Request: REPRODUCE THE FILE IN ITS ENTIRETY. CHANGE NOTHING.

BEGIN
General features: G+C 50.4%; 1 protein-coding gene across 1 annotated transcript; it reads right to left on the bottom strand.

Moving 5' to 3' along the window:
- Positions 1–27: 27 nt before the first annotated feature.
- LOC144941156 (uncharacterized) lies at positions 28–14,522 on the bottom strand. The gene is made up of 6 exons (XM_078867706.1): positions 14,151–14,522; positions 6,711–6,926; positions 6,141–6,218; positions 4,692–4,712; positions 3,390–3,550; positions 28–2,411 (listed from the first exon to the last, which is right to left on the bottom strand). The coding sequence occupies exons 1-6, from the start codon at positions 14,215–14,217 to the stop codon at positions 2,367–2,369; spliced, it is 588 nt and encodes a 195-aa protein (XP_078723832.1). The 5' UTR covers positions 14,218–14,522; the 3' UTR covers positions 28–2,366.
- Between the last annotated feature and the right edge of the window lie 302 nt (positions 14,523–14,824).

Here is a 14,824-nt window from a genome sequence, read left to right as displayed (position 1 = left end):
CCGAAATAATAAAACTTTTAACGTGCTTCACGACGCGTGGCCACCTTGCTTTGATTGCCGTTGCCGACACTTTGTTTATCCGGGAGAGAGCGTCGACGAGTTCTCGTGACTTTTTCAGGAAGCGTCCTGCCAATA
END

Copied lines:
General features: G+C 50.4%; 1 protein-coding gene across 1 annotated transcript; it reads right to left on the bottom strand.

Moving 5' to 3' along the window:
- Positions 1–27: 27 nt before the first annotated feature.
- LOC144941156 (uncharacterized) lies at positions 28–14,522 on the bottom strand. The gene is made up of 6 exons (XM_078867706.1): positions 14,151–14,522; positions 6,711–6,926; positions 6,141–6,218; positions 4,692–4,712; positions 3,390–3,550; positions 28–2,411 (listed from the first exon to the last, which is right to left on the bottom strand). The coding sequence occupies exons 1-6, from the start codon at positions 14,215–14,217 to the stop codon at positions 2,367–2,369; spliced, it is 588 nt and encodes a 195-aa protein (XP_078723832.1). The 5' UTR covers positions 14,218–14,522; the 3' UTR covers positions 28–2,366.
- Between the last annotated feature and the right edge of the window lie 302 nt (positions 14,523–14,824).

Here is a 14,824-nt window from a genome sequence, read left to right as displayed (position 1 = left end):
CCGAAATAATAAAACTTTTAACGTGCTTCACGACGCGTGGCCACCTTGCTTTGATTGCCGTTGCCGACACTTTGTTTATCCGGGAGAGAGCGTCGACGAGTTCTCGTGACTTTTTCAGGAAGCGTCCTGCCAATA